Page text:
It asks you what value options should have before the kernel gets compiled.
The options are documented in config/option_ descriptions.txt.

With that I also changed the compiler from my own arm-osext-gcc to a standard arm-none-eabi-gcc (like the one that is included with ndless), to make it easier to compile OSExt.
Now you only need the ndless-sdk and an arm-none-eabi toolchain.
Together this should allow you to actually use the configurability, but I will also release the precompiled modules and a few option configurations.
For more obscure combinations you would have to compile it yourself.

I'll make the 3 modules I talked about, make a small release and then get back to getting userspace working.


June 07, 2020, 08:43:53 pm #12 Last Edit: June 07, 2020, 08:48:41 pm by nspiredev500 Reason: Added the archive as an attachment, seems to work again now
The module system is finished.
The clock is now a module, and the background image support too.
There is also a battery charge module, but for some reason it makes the calculator run quite slow and breaks the OS battery charge indicator  ??? .

The charset and background images now have to be put into /documents/osext, to reduce the clutter in the documents folder.

The modules have to be put in /documents/modules
At start OSExt tries to load all modules it finds, but there is also a module manager.
You can get to the module manager by pressing and holding ctrl and ,  .
It displays the currently loaded modules and the memory they occupy.
You can move the selection up and down by pressing the up and down arrows on the touchpad.
The first selection (empty at the start) is for entering a module name.
If you transferred a module to the calculator or uninstalled it, you can type it's name (without .elf.tns), hit enter and it gets loaded.
When you select a module name and hit pi, the module gets uninstalled.


On the GitHub page, you mentioned:

Quote from: nspiredev500making a proper file brower, the integrated one is too slow

Do you know if it's possible to do async file I/O at all? I've written Rust bindings to ndless, and one thing I've been playing around with is its zero-cost language-level async/await support. I have basic support for the timer and keypad which lets you write code that compiles to a state machine without having to actually think about it, as if there were threads. Typically, in Linux, this is done with fcntl and O_NONBLOCK, but ndless doesn't have (expose?) that syscall. Do you know if there's any ability to do that? I don't know how far you're looking to write your OS--if that just can't be done with Nucleus RTOS, is there any way to talk to the flash chip directly any do some processing while waiting for the results, like a modern computer?

Basically, I'm trying to figure out how you're going to make a faster file browser, as I'd assume that it's I/O bound and you can't really speed it up.


Quote from: lights0123 on June 09, 2020, 01:45:42 amBasically, I'm trying to figure out how you're going to make a faster file browser, as I'd assume that it's I/O bound and you can't really speed it up.
I don't think it's I/O bound, basically it only needs to iterate over the directory entries and stat them.
It should not take that long to do, even on the calculator.
I think it gets slower to open the more files you have (and i have quite a few), even if they are in directories that aren't open. (or that's just my perception, I don't want to delete all my files right now)
It also doesn't cache that information, and reloads every time you open the file explorer.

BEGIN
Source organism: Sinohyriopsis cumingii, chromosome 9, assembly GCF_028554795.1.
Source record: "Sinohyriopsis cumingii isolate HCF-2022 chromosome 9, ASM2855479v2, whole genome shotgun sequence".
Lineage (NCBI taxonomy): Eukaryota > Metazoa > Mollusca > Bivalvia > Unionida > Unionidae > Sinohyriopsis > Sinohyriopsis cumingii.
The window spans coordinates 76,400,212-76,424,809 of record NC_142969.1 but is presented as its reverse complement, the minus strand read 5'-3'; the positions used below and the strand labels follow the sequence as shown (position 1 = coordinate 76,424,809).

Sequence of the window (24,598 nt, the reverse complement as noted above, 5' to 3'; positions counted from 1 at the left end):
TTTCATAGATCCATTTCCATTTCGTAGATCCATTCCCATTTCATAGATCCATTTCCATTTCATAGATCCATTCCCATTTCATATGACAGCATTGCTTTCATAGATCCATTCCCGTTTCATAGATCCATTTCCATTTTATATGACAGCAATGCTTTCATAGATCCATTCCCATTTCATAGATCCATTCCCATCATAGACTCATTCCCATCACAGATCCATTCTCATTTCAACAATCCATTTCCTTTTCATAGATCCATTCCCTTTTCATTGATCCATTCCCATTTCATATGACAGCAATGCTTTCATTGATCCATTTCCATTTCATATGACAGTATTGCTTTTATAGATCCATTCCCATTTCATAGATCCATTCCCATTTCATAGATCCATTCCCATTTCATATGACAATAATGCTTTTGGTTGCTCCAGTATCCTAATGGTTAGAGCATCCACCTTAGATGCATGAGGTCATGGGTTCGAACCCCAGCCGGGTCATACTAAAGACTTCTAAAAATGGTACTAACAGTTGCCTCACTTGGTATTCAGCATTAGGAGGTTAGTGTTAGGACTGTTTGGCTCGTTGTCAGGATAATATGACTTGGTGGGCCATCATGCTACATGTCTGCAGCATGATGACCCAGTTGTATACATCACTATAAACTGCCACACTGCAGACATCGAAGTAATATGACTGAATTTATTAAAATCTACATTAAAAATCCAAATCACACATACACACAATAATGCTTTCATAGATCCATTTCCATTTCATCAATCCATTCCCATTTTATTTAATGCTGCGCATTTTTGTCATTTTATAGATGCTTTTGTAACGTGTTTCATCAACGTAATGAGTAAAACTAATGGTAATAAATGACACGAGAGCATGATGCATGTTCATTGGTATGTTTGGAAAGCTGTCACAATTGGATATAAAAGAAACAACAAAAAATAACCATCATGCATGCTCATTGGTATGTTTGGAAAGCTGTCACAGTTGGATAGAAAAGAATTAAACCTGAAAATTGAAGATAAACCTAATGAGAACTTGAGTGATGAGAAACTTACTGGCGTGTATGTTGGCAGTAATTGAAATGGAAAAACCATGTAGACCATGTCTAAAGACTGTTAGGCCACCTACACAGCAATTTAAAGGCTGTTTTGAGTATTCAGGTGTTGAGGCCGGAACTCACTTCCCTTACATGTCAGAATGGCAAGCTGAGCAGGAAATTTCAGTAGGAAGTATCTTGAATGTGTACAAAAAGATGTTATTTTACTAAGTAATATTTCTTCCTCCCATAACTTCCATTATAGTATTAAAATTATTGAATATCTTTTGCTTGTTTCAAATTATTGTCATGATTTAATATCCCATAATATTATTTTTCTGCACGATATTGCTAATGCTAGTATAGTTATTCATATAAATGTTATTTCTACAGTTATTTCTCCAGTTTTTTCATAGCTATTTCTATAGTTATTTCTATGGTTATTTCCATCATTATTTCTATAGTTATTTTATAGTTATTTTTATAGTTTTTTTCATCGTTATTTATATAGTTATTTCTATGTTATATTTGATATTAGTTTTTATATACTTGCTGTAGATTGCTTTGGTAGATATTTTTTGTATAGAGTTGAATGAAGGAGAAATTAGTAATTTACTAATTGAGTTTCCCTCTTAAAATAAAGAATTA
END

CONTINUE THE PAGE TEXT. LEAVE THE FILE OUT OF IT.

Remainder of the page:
That is some room for improvement.
I ran a quick test on my calculator, just iterating over the documents folder and stating everything, took only a fraction of a second. I don't know why the document browser takes so long.
Maybe it actually reads the files until EOF to get the size?

Also I'm working on USB support by writing an EHCI driver, writing the device drivers on linux with libusb to test them and then port them to my project.
If I get USB mass storage drivers to work, I can actually do async file I/O. But that will take some time.

Quote from: lights0123 on June 09, 2020, 01:45:42 amI've written Rust bindings to ndless
That's cool, I thought about using Rust myself, and I even saw your project on github. My first memory manager didn't work, and I thought Rust could help with that. I ended up just doing a rewrite and it seems to work now, but for other things Rust could still be helpful. But I don't know enough about Cargo to do what I need. Maybe you can help me. I would need to compile the code like with GCC's -fPIC or -fPIE flag. It has to use the global offset table and link into my ELF file.
The global offset table is important, because it self-relocates to a higher base address, and will be mapped like this into every address space created.
I looked at your project now, and it looks great :thumbsup: . In your book you say "Your program will never segfault". Something like this was one of the motivations for my project.
Creating a user-mode wrapper around the OS and the hardware, so no program can crash or brick your calculator.
What timer do you use for your wrapper? I want to remain compatible to as many community projects as possible.
I use the first timer for my millisecond UNIX time, because the OS doesn't use it. If your Rust wrapper also uses the first timer, both cannot work at the same time.
But I can expose timer functions as syscalls, and detecting OSExt is also easy, so you could just do a runtime check.
I remember right now that I also have to make OSExt compatible with the lcd-compatibility feature of ndless  9_9.

Quote from: lights0123 on June 09, 2020, 01:45:42 amis there any way to talk to the flash chip directly
Ndless exposes a read_nand and write_nand syscall from Nucleus. But you would have to parse the filesystem youself with the information on Hackspire.
I also tried to read the flash chip directly via memory-mapped IO, but it doesn't work right now and I'm very carefull, because I don't want to brick my calculator.

Quote from: lights0123 on June 09, 2020, 01:45:42 amthis is done with fcntl and O_NONBLOCK
Nucleus writes "initializing POSIX layer" on the uart sometime during boot I think, so it should have the fcntl syscall.
The problem is to know which system call number it has and what arguments it takes.
You could assume normal linux arguments and just fuzz all the system calls in firebird until it works.